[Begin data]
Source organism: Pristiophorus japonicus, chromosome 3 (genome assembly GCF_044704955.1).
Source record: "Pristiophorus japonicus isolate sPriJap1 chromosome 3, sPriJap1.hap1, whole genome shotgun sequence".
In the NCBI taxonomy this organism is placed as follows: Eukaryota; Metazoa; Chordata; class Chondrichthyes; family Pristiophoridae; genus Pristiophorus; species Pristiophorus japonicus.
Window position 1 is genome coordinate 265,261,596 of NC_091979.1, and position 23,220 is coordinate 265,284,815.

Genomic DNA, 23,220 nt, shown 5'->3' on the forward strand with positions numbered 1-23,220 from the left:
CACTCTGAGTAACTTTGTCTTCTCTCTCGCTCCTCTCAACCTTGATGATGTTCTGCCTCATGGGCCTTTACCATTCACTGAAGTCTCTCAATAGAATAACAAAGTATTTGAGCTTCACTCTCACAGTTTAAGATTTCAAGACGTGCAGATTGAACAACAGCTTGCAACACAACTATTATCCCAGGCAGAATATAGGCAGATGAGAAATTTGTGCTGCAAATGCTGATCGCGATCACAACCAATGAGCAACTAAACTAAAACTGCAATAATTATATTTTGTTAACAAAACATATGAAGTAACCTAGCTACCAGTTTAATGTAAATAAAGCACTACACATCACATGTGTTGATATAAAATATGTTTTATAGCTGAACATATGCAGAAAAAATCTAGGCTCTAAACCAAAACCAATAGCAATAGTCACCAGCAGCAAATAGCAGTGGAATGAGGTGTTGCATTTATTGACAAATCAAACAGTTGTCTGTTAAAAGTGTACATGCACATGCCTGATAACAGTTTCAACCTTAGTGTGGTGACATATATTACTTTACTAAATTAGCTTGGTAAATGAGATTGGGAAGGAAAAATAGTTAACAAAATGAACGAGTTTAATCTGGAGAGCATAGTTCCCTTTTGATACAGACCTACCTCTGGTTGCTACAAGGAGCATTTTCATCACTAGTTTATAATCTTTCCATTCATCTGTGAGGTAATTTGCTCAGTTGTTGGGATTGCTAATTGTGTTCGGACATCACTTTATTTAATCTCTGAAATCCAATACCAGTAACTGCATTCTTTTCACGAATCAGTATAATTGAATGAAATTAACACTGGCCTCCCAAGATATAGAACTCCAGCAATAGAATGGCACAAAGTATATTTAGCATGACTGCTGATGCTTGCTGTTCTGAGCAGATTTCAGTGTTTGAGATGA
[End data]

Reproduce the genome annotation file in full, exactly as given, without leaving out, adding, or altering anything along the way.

Source organism: Pristiophorus japonicus, chromosome 3 (genome assembly GCF_044704955.1).
Source record: "Pristiophorus japonicus isolate sPriJap1 chromosome 3, sPriJap1.hap1, whole genome shotgun sequence".
In the NCBI taxonomy this organism is placed as follows: Eukaryota; Metazoa; Chordata; class Chondrichthyes; family Pristiophoridae; genus Pristiophorus; species Pristiophorus japonicus.
Window position 1 is genome coordinate 265,261,596 of NC_091979.1, and position 23,220 is coordinate 265,284,815.

Genomic DNA, 23,220 nt, shown 5'->3' on the forward strand with positions numbered 1-23,220 from the left:
CACTCTGAGTAACTTTGTCTTCTCTCTCGCTCCTCTCAACCTTGATGATGTTCTGCCTCATGGGCCTTTACCATTCACTGAAGTCTCTCAATAGAATAACAAAGTATTTGAGCTTCACTCTCACAGTTTAAGATTTCAAGACGTGCAGATTGAACAACAGCTTGCAACACAACTATTATCCCAGGCAGAATATAGGCAGATGAGAAATTTGTGCTGCAAATGCTGATCGCGATCACAACCAATGAGCAACTAAACTAAAACTGCAATAATTATATTTTGTTAACAAAACATATGAAGTAACCTAGCTACCAGTTTAATGTAAATAAAGCACTACACATCACATGTGTTGATATAAAATATGTTTTATAGCTGAACATATGCAGAAAAAATCTAGGCTCTAAACCAAAACCAATAGCAATAGTCACCAGCAGCAAATAGCAGTGGAATGAGGTGTTGCATTTATTGACAAATCAAACAGTTGTCTGTTAAAAGTGTACATGCACATGCCTGATAACAGTTTCAACCTTAGTGTGGTGACATATATTACTTTACTAAATTAGCTTGGTAAATGAGATTGGGAAGGAAAAATAGTTAACAAAATGAACGAGTTTAATCTGGAGAGCATAGTTCCCTTTTGATACAGACCTACCTCTGGTTGCTACAAGGAGCATTTTCATCACTAGTTTATAATCTTTCCATTCATCTGTGAGGTAATTTGCTCAGTTGTTGGGATTGCTAATTGTGTTCGGACATCACTTTATTTAATCTCTGAAATCCAATACCAGTAACTGCATTCTTTTCACGAATCAGTATAATTGAATGAAATTAACACTGGCCTCCCAAGATATAGAACTCCAGCAATAGAATGGCACAAAGTATATTTAGCATGACTGCTGATGCTTGCTGTTCTGAGCAGATTTCAGTGTTTGAGATGA